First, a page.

China is planning a State-backed iron-ore company to oversee everything from massive mine investments in West Africa to buying the steelmaking material from global suppliers, according to people familiar with the matter.
Top leaders in Beijing have a vision for the new entity to assume broad responsibility for raw materials supplies to the country’s sprawling steel industry, by far the world’s biggest, said the people, who asked not to be identified as the information is private.
The plan would mark China’s biggest effort yet to tackle what its officials have long argued is the excessive pricing power wielded by miners including BHP Group and Rio Tinto. China spent about $180-billion on iron-ore imports last year.
The new entity would house outbound investments such as the Simandou iron-ore project in Guinea, seen by the China’s leaders as the best route to ease the steel industry’s reliance on Australian ore. It would also ideally become the sole channel for buying imported iron ore from third parties, most of which comes from either Australia or Brazil.
Bloomberg reported in February that China was planning a centralized purchasing platform for iron ore imports. Plans for a new state-owned company to handle iron ore imports and overseas investments were reported by the Wall Street Journal last week and Caixin on Monday.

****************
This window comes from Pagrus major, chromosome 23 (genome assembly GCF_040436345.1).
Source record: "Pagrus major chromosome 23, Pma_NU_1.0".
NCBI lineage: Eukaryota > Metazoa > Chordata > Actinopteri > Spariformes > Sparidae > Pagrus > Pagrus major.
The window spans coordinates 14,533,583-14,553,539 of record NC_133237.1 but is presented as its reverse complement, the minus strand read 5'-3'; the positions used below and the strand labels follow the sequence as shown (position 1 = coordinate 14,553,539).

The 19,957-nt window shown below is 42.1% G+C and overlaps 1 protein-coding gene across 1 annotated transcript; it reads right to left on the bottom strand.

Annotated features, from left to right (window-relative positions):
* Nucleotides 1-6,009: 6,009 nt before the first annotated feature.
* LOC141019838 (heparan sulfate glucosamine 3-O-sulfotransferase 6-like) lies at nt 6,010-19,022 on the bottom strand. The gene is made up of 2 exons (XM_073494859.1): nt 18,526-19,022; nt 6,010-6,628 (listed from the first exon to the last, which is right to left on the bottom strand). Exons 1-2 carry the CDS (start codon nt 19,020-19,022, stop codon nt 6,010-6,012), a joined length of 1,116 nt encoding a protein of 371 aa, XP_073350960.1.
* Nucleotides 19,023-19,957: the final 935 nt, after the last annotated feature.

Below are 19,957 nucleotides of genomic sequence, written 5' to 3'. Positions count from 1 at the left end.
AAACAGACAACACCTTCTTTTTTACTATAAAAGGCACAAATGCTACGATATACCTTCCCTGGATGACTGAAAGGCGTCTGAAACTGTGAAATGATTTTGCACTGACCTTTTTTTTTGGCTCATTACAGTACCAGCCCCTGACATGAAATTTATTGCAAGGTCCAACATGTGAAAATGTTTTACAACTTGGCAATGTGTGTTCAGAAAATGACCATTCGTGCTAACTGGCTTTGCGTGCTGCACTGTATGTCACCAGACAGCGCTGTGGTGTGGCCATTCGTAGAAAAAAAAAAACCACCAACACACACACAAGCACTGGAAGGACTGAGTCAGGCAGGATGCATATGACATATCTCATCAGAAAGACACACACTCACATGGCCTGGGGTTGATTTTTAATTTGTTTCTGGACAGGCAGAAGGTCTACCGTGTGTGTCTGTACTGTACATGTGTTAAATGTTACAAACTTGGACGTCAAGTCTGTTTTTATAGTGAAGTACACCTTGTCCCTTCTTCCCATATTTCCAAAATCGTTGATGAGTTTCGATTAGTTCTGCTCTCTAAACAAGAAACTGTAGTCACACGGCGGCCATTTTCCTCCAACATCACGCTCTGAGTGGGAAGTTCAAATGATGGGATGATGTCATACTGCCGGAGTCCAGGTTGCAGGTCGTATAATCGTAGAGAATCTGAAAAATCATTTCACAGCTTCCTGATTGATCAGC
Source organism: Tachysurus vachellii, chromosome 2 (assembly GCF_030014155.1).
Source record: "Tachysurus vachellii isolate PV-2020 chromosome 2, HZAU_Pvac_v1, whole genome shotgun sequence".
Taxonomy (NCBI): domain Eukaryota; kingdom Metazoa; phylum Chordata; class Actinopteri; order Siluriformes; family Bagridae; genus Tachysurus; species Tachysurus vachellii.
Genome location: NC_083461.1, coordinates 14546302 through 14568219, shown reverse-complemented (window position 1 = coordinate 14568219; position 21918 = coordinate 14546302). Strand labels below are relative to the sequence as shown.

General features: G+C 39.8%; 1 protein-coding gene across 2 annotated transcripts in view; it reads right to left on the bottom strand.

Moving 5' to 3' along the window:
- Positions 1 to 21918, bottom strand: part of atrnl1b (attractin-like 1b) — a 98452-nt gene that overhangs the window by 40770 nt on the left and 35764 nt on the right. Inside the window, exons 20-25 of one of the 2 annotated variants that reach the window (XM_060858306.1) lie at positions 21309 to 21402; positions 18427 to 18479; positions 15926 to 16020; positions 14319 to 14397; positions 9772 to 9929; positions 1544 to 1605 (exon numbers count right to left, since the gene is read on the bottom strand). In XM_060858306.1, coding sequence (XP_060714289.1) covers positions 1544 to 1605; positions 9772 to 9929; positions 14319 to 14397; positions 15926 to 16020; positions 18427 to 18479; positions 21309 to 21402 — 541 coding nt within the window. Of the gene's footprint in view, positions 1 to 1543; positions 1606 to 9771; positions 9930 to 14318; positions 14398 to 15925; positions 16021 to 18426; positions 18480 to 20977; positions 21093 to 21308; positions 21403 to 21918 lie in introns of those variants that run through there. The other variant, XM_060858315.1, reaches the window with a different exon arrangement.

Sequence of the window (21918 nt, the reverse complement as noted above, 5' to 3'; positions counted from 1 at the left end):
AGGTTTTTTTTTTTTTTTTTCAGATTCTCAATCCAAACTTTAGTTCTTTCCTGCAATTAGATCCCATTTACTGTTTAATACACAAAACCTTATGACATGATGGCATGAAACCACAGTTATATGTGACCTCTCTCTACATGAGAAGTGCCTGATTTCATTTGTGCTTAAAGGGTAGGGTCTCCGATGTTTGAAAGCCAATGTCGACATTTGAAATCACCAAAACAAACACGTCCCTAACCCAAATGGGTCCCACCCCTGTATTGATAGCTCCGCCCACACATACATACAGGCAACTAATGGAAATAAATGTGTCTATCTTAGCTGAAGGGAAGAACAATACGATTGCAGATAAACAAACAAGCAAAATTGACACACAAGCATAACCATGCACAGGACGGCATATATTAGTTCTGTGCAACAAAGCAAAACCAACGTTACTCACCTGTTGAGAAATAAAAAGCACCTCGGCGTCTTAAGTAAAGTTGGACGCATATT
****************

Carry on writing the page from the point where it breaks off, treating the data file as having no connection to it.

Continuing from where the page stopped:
The plan has been under consideration for years with the backing of senior leaders, the people said. At the very least, it will be a vehicle to consolidate several overseas iron ore investments including Simandou, as well as raw materials purchasing for a handful of China’s biggest state-owned steelmakers.
The establishment of the firm is seen progressing this month after Yao Lin, the chairman of Aluminum Corp. of China and a key organizer of the iron-ore firm, left Chinalco. Yao and Guo Bin, executive vice president of China Baowu Steel Group Co., will lead the new company, which will be directly under China’s State-Owned Assets Supervision and Administration Commission, said the people.
China’s State-owned Assets Supervision and Administration Commission and National Development and Reform Commission didn’t immediately reply to faxed requests for comment.
The development of Simandou in Guinea has repeatedly been delayed by legal disputes and government changes in Guinea. The reserve holds one of the world’s largest untapped reserves of iron-ore and is divided into four blocks, with 1 and 2 controlled by the consortium backed by Chinese and Singaporean companies, while Rio Tinto and a joint venture between Chinalco and Baowu own blocks 3 and 4.
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